They waited for Hurricane Irma. But their worries ran deeper than this storm

The worst of Hurricane Irma’s winds were still to come Sunday morning, but Arthur Nelson, 73, was more than willing to wait.

The homeless Army veteran was sleeping under an overhang of a car dealership in Little Havana where he said he was staying put, despite a behemoth hurricane that within hours would be bearing down on the state.

“Ain’t no sense in worrying,” he said, as the early rains swept little waves down the street in front of him. “Nothing to do about it.”

As Irma inched through the Keys Sunday morning headed up along the state’s west coast, Miami looked set to escape the catastrophic damage that had panicked residents and triggered mass evacuations earlier in the week.

Some of the region’s most vulnerable, like Nelson, decided they’d stay put. Homeless for much of his life, Nelson said he had no intention of going to a shelter to wait out the storm.

“I’ve been to so many shelters, I’d rather sleep right here in the rain,” he said. “All you get is a bunch of people wanting to mess with you.”

He’d been lying on flattened cardboard and a rolled-out towel in the shadow of this car dealership for a few weeks, along with a shopping cart piled up with his belongings. He’d wrapped his feet to keep them warm and rolled up some of his clothes for his head.

Nelson said he had held a few jobs after he was discharged in the mid-1960s but that he had been homeless for decades. He was also on the streets in Miami when Hurricane Andrew blew through in 1992.

“It was blowing down buildings and everything,” he recalled. “I don’t know if this thing is going to be worse.”

There were several other homeless people who also planned on staying out on the streets in the storm, he said. “They’re all over the place.”

In a trailer park near Miami’s Little River, the winds had already knocked down a tree behind Greslet Petit’s home onto the roof. But Petit, 49, and his wife Theresa, 50, both said they didn’t plan to leave, despite a forecast that predicted heavier gusts to come.

Police had come by the gate a few days ago, asking if they knew about the hurricane headed their way. Some of their neighbors, they said, had heeded the warning and gone. But many more in the impoverished neighborhood had stayed, despite squalls that had started shaking the metal siding on Petit’s trailer home and cut their power around 11 a.m.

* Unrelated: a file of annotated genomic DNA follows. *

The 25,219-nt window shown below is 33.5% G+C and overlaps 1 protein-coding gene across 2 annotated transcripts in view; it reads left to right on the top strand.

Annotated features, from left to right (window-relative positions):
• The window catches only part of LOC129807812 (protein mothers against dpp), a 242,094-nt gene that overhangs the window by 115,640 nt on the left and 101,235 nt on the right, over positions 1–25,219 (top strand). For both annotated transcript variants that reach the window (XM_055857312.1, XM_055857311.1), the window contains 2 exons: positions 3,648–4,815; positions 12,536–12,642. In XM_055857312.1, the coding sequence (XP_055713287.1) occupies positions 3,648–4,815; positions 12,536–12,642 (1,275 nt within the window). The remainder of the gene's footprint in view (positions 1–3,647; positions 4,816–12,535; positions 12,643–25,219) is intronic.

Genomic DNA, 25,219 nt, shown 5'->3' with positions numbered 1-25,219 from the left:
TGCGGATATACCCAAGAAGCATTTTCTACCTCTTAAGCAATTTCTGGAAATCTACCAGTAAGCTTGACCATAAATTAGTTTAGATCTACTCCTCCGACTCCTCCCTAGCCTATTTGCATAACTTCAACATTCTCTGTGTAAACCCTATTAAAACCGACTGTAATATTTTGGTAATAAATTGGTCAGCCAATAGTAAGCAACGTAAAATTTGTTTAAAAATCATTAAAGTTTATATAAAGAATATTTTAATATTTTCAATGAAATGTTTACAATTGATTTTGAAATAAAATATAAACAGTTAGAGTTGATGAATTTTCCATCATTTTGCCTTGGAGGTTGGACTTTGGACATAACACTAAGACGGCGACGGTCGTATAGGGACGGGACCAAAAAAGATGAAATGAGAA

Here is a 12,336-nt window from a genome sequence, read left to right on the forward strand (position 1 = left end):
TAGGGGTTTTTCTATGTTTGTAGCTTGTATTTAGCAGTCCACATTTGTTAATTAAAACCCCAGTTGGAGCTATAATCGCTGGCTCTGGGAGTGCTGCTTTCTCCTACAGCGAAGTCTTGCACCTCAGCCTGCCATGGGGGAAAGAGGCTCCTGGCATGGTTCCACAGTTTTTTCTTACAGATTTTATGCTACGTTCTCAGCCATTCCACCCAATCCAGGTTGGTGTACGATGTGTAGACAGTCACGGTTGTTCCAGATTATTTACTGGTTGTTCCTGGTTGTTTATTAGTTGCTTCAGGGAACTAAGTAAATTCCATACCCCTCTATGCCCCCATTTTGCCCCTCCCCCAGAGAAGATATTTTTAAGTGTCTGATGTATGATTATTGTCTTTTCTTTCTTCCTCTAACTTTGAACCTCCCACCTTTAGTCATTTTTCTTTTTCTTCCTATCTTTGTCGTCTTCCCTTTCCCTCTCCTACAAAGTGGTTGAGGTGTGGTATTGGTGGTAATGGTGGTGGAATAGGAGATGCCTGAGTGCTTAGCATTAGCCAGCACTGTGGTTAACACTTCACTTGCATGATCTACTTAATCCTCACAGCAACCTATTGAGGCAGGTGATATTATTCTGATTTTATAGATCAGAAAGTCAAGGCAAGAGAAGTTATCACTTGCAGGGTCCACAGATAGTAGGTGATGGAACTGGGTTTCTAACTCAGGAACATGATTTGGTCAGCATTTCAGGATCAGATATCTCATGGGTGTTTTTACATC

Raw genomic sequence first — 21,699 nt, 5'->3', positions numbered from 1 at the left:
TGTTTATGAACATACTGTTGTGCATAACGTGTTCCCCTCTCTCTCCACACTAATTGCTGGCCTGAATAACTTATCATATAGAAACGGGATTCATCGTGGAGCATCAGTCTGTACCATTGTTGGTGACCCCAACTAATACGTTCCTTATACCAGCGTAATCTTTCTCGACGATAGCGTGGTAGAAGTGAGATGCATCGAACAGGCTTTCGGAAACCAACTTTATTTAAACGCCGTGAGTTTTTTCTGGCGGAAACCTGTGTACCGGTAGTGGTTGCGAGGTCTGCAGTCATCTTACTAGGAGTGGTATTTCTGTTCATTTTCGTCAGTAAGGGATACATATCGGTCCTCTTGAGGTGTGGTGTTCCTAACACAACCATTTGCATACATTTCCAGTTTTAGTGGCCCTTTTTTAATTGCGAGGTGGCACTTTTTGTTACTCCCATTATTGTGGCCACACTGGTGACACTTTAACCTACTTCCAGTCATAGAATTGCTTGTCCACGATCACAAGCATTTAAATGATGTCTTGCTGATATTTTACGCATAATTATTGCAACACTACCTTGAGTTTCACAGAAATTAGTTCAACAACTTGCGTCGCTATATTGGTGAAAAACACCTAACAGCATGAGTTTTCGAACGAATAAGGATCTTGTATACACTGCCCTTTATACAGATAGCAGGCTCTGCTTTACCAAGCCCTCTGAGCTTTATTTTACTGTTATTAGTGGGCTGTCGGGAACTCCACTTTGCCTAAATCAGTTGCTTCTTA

One of Theresa’s daughters had asked her to stay at her home instead, where they still had electricity. But Theresa said she’d rather stay at home with her husband in the trailer they’d lived in for five years.

“We’ll make it through,” she said. Irma so far was nothing like Andrew, when she remembered “roots coming up out of the ground, and bats and owls and everything after the hurricane in the back of our house.”

Their trailer park Sunday morning was largely intact, save a couple downed tree limbs and puddles. In Andrew, “there was a lot of flooding, you couldn’t walk through it,” she added.

Petit wondered if the tree that had crashed onto the roof had caused damage.

“That roof is not broke, child,” his wife chided. “It’s fine.”

In Little Havana, where 15-year-old Denise Agurcia’s extended family was huddling from the storm, Irma’s winds had already knocked over two trees near their single-story home on Southwest 22nd Avenue. The first tree fell around midnight, crushing a bus shelter on the corner and knocking out power to their home for 30 minutes.

The lights flickered back on, she said, but went back out around 2 a.m. They’d been without power ever since.

Agurica’s little brother, 10, and cousin, 5, began sobbing with fear when the tree came down, she said. “They’re really scared.”

But leaving the home, where they had moved in just five months prior, wasn’t an option. Nine people had come to take shelter in Agurcia’s home, including her cousins, as young as 4.

“We’re worried about the lights, because of all the food,” mother Aleyda Lopez said in Spanish, as Agurcia’s uncle Paul Tercero took photos of the damage. The other tree had crushed the gate, narrowly missing his car.

This was the worst hurricane that they could ever remember, Agurcia added. Katrina had brought only heavy rains where they lived at the time, and Agurcia’s family hadn’t been around when Andrew hit.

There was still another tree in their front yard, and Agurcia said she hoped if it fell, it’d fall toward the street and away from their home.

“Otherwise, my bedroom is right there,” she said.